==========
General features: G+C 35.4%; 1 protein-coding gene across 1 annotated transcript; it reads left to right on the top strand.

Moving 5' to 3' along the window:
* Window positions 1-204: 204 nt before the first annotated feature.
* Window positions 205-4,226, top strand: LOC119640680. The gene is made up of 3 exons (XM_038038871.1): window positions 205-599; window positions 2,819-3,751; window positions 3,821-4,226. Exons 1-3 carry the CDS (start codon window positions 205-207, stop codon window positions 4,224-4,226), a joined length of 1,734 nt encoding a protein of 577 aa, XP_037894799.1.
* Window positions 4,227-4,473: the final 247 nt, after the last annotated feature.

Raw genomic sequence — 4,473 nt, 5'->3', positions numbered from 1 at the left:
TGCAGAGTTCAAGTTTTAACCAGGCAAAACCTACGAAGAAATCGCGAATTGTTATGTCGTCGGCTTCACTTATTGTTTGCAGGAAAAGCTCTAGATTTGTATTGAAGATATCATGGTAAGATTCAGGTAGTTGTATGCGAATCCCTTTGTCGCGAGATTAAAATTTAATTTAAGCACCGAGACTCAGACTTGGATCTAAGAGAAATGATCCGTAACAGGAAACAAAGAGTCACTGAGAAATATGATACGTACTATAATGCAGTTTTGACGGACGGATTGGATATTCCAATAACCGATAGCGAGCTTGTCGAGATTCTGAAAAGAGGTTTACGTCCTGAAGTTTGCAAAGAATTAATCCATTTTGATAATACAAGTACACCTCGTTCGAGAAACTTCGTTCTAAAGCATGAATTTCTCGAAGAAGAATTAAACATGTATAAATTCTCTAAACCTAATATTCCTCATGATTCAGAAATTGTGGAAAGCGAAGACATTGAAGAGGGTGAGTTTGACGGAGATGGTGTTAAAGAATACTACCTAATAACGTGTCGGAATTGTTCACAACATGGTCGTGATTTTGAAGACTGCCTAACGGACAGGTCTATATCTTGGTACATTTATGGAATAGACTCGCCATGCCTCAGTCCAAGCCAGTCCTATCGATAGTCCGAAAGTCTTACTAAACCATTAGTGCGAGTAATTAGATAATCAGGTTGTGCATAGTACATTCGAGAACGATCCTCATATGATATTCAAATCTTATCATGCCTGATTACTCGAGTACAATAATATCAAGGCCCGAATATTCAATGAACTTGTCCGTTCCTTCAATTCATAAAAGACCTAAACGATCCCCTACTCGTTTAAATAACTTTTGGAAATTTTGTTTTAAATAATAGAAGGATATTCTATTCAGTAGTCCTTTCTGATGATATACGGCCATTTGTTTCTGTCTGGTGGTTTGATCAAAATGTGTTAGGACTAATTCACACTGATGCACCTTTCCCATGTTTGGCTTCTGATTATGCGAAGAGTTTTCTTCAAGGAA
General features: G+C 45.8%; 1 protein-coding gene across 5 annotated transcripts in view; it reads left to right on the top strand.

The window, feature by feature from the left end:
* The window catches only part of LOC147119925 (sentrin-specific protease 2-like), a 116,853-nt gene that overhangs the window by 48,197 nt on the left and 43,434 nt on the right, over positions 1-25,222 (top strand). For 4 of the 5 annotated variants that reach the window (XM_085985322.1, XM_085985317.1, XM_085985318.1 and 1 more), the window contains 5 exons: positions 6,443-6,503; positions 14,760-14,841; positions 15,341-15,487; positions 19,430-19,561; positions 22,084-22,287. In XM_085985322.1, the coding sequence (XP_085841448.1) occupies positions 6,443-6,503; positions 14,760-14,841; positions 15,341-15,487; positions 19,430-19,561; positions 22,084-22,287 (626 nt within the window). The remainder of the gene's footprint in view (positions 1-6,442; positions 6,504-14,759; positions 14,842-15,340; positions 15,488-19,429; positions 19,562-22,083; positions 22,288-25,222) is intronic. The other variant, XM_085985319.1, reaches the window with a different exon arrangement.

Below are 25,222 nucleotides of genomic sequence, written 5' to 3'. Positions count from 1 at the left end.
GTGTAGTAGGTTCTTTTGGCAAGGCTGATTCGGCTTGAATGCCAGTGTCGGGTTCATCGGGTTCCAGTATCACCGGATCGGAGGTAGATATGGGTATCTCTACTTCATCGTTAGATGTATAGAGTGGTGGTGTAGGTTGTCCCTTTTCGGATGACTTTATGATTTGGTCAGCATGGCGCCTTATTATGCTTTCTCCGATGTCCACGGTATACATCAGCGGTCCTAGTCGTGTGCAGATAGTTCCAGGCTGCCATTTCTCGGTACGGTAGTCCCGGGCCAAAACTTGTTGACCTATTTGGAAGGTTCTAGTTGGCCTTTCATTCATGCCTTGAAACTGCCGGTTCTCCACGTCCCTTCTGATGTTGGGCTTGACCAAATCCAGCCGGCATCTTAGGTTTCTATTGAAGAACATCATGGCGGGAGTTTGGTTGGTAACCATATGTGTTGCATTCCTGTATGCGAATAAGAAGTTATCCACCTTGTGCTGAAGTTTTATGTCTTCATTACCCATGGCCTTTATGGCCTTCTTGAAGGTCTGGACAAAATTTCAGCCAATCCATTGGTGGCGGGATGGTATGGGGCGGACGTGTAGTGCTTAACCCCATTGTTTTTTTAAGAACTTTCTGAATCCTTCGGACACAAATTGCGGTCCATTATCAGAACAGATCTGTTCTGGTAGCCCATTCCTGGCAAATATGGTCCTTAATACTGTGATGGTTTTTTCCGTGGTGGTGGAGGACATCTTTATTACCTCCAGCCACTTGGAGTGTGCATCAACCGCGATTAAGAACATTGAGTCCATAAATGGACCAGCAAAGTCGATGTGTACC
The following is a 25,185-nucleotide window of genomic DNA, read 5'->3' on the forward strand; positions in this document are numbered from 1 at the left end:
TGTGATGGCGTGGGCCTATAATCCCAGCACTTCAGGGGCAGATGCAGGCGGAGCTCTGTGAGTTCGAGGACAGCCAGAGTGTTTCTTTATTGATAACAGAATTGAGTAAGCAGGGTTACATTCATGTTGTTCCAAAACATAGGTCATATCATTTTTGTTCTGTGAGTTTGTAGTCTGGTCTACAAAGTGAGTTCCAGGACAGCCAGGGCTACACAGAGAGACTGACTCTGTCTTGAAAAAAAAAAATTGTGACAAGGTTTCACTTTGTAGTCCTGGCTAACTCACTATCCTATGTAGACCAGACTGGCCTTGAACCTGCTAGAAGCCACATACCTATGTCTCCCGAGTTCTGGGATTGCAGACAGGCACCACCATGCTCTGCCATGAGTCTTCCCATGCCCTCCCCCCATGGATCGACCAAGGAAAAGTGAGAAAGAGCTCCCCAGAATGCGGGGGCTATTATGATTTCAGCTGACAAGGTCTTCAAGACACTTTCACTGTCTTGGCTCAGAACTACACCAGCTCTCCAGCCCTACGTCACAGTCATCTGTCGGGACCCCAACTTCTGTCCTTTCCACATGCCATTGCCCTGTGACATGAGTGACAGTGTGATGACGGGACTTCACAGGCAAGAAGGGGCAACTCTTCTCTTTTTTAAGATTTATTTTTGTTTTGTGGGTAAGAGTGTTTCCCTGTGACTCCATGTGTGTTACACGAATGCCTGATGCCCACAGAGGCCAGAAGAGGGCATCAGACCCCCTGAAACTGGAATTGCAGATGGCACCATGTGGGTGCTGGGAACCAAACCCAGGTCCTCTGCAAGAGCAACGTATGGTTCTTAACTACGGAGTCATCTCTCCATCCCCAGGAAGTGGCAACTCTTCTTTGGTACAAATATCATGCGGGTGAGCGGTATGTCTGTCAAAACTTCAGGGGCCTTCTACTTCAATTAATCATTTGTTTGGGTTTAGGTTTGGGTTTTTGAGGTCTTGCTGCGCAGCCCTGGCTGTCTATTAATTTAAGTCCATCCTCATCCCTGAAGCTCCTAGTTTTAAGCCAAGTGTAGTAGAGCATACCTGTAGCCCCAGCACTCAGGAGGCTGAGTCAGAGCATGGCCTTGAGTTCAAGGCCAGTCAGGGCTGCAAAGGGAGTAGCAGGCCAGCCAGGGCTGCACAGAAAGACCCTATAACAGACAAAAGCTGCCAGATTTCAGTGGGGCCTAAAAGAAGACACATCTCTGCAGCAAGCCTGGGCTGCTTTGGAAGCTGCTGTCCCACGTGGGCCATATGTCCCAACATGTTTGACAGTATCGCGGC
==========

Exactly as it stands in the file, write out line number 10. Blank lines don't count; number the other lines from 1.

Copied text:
* The window catches only part of LOC147119925 (sentrin-specific protease 2-like), a 116,853-nt gene that overhangs the window by 48,197 nt on the left and 43,434 nt on the right, over positions 1-25,222 (top strand). For 4 of the 5 annotated variants that reach the window (XM_085985322.1, XM_085985317.1, XM_085985318.1 and 1 more), the window contains 5 exons: positions 6,443-6,503; positions 14,760-14,841; positions 15,341-15,487; positions 19,430-19,561; positions 22,084-22,287. In XM_085985322.1, the coding sequence (XP_085841448.1) occupies positions 6,443-6,503; positions 14,760-14,841; positions 15,341-15,487; positions 19,430-19,561; positions 22,084-22,287 (626 nt within the window). The remainder of the gene's footprint in view (positions 1-6,442; positions 6,504-14,759; positions 14,842-15,340; positions 15,488-19,429; positions 19,562-22,083; positions 22,288-25,222) is intronic. The other variant, XM_085985319.1, reaches the window with a different exon arrangement.